Crosscutting attributes such as performance, availability, modifiability, and security are at least equal to functionality in determining the architecture. Architecture evaluation in the form of the SEI Architecture Tradeoff Analysis Method (ATAM) or architectural requirements elicitation in the form of an SEI quality attribute workshop (QAW) can help explore these attributes.

Learn More About the SEI’s Research on Using the DoDAF

Because the DoDAF is now mandatory for DoD organizations, the SEI is striving to help them make the best use of it. To learn more about the SEI’s findings on using the DoDAF, see the following two technical notes

DoD Experience with the C4ISR Architecture Framework

DoD Architecture Framework and Software Architecture Workshop Report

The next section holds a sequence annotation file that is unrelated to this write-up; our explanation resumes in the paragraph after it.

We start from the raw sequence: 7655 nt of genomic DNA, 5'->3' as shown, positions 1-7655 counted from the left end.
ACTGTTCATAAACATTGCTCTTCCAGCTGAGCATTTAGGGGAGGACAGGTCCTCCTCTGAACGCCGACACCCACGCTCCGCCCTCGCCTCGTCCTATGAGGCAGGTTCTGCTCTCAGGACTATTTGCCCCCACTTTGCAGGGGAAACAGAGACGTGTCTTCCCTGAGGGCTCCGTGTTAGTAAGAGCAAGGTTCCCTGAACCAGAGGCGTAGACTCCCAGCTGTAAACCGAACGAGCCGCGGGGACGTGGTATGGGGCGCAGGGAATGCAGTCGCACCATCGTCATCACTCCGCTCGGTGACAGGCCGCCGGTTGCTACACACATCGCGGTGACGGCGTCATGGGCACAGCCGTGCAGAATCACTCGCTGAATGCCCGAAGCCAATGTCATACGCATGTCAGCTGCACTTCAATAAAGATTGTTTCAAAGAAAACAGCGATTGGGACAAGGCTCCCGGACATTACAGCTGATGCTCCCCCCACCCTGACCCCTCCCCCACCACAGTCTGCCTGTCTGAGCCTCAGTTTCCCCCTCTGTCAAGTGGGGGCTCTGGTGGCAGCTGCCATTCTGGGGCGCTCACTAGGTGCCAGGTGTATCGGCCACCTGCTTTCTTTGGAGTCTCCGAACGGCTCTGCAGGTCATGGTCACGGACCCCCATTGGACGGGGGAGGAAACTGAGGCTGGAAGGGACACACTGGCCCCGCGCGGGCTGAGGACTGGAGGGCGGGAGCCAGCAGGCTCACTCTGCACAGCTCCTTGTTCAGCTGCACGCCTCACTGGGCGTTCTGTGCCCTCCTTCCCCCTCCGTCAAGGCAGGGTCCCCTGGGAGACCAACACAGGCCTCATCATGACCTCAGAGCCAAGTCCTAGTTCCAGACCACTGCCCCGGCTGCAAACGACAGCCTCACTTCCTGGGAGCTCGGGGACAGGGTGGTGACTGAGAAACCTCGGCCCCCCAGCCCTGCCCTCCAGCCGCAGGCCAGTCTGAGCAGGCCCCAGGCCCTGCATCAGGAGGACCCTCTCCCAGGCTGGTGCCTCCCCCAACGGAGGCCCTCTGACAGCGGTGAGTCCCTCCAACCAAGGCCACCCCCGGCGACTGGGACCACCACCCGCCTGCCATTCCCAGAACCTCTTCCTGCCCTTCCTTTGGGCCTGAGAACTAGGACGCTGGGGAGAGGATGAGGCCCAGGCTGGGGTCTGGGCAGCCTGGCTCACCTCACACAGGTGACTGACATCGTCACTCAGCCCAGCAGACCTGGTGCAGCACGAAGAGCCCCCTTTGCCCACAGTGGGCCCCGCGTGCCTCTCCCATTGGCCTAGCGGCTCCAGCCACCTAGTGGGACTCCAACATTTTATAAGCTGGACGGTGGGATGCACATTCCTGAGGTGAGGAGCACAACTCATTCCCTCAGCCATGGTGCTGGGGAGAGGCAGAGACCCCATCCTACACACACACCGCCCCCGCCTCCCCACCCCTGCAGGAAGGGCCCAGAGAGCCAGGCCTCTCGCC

1 DoD Architecture Framework Working Group. DoD Architecture Framework Version 1.0. Washington, DC: Department of Defense, 2003.

2 The actual framework inquired about was an earlier version of the DoDAF—the Command, Control, Communications, Computer, Intelligence, Surveillance, and Reconnaissance (C4ISR) Architecture Framework. At the time of the interviews, the DoDAF had not yet been officially released.

3 Institute of Electrical and Electronics Engineers. IEEE Std 1471-2000. Piscataway, NJ: IEEE Computer Press, 2000.

4 Clements, P.; Bachmann, F.; Bass, L.; Garlan, D.; Ivers, J.; Little, R.; Nord, R.; & Stafford, J. Documenting Software Architectures: Views and Beyond. Boston, MA: Addison-Wesley, 2002.